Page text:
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Amanda Donohoe

  • English actress
  • Born June 29, 1962

Amanda Donohoe (born 29 June 1962) is an English actress. She first came to attention as a 16-year-old living with pop singer Adam Ant, appearing in the music videos for the Adam and the Ants singles "Antmusic" (1980) and "Stand and Deliver" (1981) during their four-year relationship. She later moved to the United States, where she appeared in films and on television series, including a Golden Globe for Best Supporting Actress-winning performance during her two years (1990–92) as C.J. Lamb on the NBC drama series L.A. Law.


I have always been a huge fan of reggae music. I remember going to see Bob Marley And The Wailers at the Hammersmith Odeon when I was 13. I went with my big sister, Cordelia, and it remains the most wonderful concert I've ever been to.




Soaps are one of the few areas on TV that really embrace older women. In drama, there's this ridiculous invisibility for women between the ages of 40 and 60. Unless you're old enough to play a grandmother, there just aren't the roles.




I loved living in Hollywood - and the weather there was just fantastic - but there is something about rural England, and especially Suffolk and Norfolk, that pulls at my heartstrings.




The worst hotels are any with a bad bed. I stayed in a hotel where they left cards telling me my enjoyment was of paramount importance. I should have written, 'Nice rooms, crap beds.'




I read, go for walks and I love to garden. My hands are such a mess. People think I should have movie star hands, but they're just gardening ones. Always slightly grubby and with a bit of dirt under the fingernails.




I think the joy of any soap opera is it is always there. You are allowed into this world for a little while and it's safe in that you are watching other people go through some troubles rather than yourself. It's there every night, and there is something special about that sort of terrestrial television experience for a mass audience.




If all you're doing is making money, you have a luxurious but empty life.




I've always loved my red wine, and when I'm not working I can open a bottle too many. I love to cook, so it's one for me and one for the casserole. I would consume a bottle of wine on my own of an evening and then literally pass out.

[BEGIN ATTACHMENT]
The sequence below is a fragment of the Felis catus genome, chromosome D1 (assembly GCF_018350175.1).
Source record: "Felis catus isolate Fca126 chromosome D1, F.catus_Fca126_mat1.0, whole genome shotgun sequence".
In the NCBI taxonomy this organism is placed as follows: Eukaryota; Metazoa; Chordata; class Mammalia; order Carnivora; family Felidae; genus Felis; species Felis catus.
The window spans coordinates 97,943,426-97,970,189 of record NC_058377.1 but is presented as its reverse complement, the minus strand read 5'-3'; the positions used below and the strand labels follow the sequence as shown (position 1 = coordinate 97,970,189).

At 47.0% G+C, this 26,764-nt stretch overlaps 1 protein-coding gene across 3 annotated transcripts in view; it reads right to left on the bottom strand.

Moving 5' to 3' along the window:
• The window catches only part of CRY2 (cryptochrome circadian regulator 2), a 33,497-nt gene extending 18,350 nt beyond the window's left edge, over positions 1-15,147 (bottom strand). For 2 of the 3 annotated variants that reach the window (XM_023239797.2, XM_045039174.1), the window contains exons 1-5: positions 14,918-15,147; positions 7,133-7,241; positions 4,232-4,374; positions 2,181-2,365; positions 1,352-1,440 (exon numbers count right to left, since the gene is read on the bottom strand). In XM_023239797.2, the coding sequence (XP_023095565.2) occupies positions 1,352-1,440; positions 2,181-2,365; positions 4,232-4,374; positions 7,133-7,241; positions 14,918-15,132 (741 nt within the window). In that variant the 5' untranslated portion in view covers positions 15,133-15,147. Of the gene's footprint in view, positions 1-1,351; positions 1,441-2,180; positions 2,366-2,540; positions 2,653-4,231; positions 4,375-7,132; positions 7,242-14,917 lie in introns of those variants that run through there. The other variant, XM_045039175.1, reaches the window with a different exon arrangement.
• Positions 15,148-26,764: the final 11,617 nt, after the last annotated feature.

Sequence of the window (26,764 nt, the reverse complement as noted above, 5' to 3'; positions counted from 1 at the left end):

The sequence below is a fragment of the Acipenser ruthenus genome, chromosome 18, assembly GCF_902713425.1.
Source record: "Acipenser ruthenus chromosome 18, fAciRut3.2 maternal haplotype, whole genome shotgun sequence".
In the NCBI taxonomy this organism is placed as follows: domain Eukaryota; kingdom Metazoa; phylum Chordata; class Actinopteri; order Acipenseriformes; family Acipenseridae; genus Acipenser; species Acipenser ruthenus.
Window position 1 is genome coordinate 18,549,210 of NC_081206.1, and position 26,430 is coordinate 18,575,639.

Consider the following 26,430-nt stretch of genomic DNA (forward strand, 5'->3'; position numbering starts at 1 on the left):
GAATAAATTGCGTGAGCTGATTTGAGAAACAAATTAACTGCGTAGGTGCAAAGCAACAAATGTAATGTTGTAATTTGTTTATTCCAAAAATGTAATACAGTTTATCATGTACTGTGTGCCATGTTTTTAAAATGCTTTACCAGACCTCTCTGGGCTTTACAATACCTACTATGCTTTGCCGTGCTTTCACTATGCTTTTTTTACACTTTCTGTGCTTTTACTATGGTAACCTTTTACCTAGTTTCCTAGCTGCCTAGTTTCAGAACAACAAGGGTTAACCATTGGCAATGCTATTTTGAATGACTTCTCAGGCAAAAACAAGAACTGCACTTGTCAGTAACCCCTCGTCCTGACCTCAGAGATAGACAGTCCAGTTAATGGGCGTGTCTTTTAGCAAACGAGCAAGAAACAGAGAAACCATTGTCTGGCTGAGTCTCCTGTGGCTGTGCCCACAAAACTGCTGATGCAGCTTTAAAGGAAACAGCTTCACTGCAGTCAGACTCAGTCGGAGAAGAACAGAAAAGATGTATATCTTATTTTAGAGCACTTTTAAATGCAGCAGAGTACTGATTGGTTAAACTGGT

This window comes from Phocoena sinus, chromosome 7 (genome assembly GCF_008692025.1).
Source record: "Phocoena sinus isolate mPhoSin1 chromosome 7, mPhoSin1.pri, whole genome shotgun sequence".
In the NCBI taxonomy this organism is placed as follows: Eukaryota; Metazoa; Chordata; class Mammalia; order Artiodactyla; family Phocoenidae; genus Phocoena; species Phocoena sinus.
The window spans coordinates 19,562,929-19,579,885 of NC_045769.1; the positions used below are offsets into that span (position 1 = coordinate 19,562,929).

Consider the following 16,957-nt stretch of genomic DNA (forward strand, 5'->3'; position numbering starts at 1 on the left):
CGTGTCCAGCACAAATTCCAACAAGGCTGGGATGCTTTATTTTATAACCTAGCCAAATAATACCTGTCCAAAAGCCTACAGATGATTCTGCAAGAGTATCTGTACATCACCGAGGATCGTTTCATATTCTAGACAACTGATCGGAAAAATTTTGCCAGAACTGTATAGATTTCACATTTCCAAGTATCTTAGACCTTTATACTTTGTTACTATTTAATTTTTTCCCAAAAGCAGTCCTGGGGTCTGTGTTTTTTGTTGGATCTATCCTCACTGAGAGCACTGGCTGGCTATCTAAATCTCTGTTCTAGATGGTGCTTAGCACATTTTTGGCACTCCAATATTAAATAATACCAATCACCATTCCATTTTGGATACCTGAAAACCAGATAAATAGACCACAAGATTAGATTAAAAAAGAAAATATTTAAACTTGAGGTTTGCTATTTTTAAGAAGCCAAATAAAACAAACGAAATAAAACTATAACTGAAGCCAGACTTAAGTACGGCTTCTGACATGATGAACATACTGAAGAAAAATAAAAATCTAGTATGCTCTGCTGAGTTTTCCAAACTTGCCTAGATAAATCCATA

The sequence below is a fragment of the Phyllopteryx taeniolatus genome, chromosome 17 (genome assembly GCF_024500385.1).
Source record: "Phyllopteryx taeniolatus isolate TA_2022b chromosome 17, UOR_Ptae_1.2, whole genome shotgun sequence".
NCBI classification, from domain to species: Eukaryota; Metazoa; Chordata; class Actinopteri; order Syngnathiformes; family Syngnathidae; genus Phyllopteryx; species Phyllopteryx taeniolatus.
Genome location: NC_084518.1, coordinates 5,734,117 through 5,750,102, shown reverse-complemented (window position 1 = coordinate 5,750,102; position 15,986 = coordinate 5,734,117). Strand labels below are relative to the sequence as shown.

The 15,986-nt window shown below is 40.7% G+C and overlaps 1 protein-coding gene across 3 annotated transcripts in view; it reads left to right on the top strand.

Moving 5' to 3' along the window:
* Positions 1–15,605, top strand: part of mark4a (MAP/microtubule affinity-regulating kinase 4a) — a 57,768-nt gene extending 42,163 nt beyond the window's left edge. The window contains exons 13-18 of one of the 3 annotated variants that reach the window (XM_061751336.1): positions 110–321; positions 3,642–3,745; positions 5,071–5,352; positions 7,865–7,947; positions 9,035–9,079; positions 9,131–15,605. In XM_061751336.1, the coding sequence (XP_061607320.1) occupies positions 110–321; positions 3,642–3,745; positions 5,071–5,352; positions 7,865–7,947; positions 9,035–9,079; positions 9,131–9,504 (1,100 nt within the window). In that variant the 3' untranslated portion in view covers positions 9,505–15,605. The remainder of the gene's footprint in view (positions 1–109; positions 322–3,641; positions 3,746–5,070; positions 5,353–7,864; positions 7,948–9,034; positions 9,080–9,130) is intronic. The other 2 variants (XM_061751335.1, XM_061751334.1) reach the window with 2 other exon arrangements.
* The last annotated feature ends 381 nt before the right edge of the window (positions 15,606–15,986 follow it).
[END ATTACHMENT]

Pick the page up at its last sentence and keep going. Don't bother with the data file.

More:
I don't think atheism means one does not believe in a spiritual life. I think it means one does not follow the tenets of the established religions.




Of course, like any woman, I look in the mirror and think, 'Oh, wouldn't I look better with a bit of Botox?' But you've got to find comfort in your own skin. I've watched women stretch themselves year after year until their faces are no longer recognisable.




At 50 you're more confident, more comfortable in your skin and you don't put up with nonsense, especially from men.




I don't like posh hotels. I like small, eclectic hotels, and luxury for me would mean really good company with good food in a really funky, beautiful house in the middle of a field where someone came and serviced the place for us.




I watch an awful lot of old Hollywood movies - I'll devour anything with Bette Davis or Joan Crawford. My absolute favourite is 'Sunset Boulevard' starring Gloria Swanson.




Your roots, your family, your friends all become so much more important to you as you get older, especially if you are a wandering minstrel like me.




That's the problem with soaps, of course. The stories never end. They can go on and on and on.




I had no idea 'L.A. Law' would be so mega. I knew it was a big show, but I was just one actress in a group of many good, award-winning actresses.




I have no regrets about not having children. I still wait for the pang of guilt, but I have none. I tune into the television show 'Nanny 911' occasionally which reminds me how much patience and love it take to be a good parent.




People say to me 'You're a big Hollywood star', and I find it so funny. I still feel as though I'm the girl from Golders Green. I lead such a boring, normal life. I still go shopping in Sainsbury's. If the ability to do that was taken away from me, I'd go barmy. You lose your freedom. Be careful what you wish for.




If you build a career on being a beautiful young woman, that's going to be a short career. I have to establish I can act. I don't want to have to visit the plastic surgeon every two years.




My preferred environment is by the sea or somewhere rural. I don't want to be in a city, I don't want to visit New York and I don't want to go shopping.




It's either feast or famine, and that's the way it's been for as long as I can remember. I've spent my whole career thinking I'll never work again. Every actor lives with that insecurity. You just have to negotiate the rapids as they come.




My sister is older than me and would often go off, so I grew up alone in a sense. I had to amuse myself and developed a wonderful fantasy world and quite happily lived in it. I think, in adulthood, that helped me. I love pottering on my own.




'Downton Abbey' is one of my favourite shows ever - it's just beautifully filmed, and the stories and characters are so wonderful.




Women's lives get more interesting the older they get. For some reason, when you hit 35, it turns into a grey area filmically. There's not much more until you start playing grannies. I'm not ready for that. I'm just naffed off that, between 35 and 50, there aren't better things about.




I love my work - it's what I know how to do best.




My father worked for the Foreign Office, so he was away a lot of the time. We were a very volatile family. There was a lot of love and a lot of conflict. The conflict kicked in mostly during my adolescence.



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